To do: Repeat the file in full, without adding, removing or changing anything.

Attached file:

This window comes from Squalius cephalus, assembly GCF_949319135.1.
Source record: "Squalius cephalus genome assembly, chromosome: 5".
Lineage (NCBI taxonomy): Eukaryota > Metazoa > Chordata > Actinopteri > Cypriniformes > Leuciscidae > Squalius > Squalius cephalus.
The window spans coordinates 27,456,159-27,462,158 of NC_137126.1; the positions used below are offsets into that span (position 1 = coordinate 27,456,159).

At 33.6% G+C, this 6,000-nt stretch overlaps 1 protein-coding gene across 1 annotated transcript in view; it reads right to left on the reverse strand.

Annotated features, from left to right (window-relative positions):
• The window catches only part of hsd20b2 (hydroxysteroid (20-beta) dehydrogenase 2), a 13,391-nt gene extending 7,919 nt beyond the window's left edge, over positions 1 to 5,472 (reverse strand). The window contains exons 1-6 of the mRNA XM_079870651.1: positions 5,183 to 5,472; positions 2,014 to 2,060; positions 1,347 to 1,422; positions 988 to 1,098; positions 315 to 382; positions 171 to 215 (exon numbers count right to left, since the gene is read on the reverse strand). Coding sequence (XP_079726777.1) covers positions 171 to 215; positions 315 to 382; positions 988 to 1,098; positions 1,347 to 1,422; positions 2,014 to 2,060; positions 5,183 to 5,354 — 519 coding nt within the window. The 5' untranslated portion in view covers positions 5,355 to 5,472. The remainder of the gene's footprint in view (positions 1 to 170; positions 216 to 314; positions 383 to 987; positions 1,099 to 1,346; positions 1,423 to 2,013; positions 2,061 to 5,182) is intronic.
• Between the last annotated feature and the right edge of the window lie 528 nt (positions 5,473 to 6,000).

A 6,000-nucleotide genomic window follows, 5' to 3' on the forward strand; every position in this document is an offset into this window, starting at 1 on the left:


This window comes from Squalius cephalus, assembly GCF_949319135.1.
Source record: "Squalius cephalus genome assembly, chromosome: 5".
Lineage (NCBI taxonomy): Eukaryota > Metazoa > Chordata > Actinopteri > Cypriniformes > Leuciscidae > Squalius > Squalius cephalus.
The window spans coordinates 27,456,159-27,462,158 of NC_137126.1; the positions used below are offsets into that span (position 1 = coordinate 27,456,159).

At 33.6% G+C, this 6,000-nt stretch overlaps 1 protein-coding gene across 1 annotated transcript in view; it reads right to left on the reverse strand.

Annotated features, from left to right (window-relative positions):
• The window catches only part of hsd20b2 (hydroxysteroid (20-beta) dehydrogenase 2), a 13,391-nt gene extending 7,919 nt beyond the window's left edge, over positions 1 to 5,472 (reverse strand). The window contains exons 1-6 of the mRNA XM_079870651.1: positions 5,183 to 5,472; positions 2,014 to 2,060; positions 1,347 to 1,422; positions 988 to 1,098; positions 315 to 382; positions 171 to 215 (exon numbers count right to left, since the gene is read on the reverse strand). Coding sequence (XP_079726777.1) covers positions 171 to 215; positions 315 to 382; positions 988 to 1,098; positions 1,347 to 1,422; positions 2,014 to 2,060; positions 5,183 to 5,354 — 519 coding nt within the window. The 5' untranslated portion in view covers positions 5,355 to 5,472. The remainder of the gene's footprint in view (positions 1 to 170; positions 216 to 314; positions 383 to 987; positions 1,099 to 1,346; positions 1,423 to 2,013; positions 2,061 to 5,182) is intronic.
• Between the last annotated feature and the right edge of the window lie 528 nt (positions 5,473 to 6,000).

A 6,000-nucleotide genomic window follows, 5' to 3' on the forward strand; every position in this document is an offset into this window, starting at 1 on the left: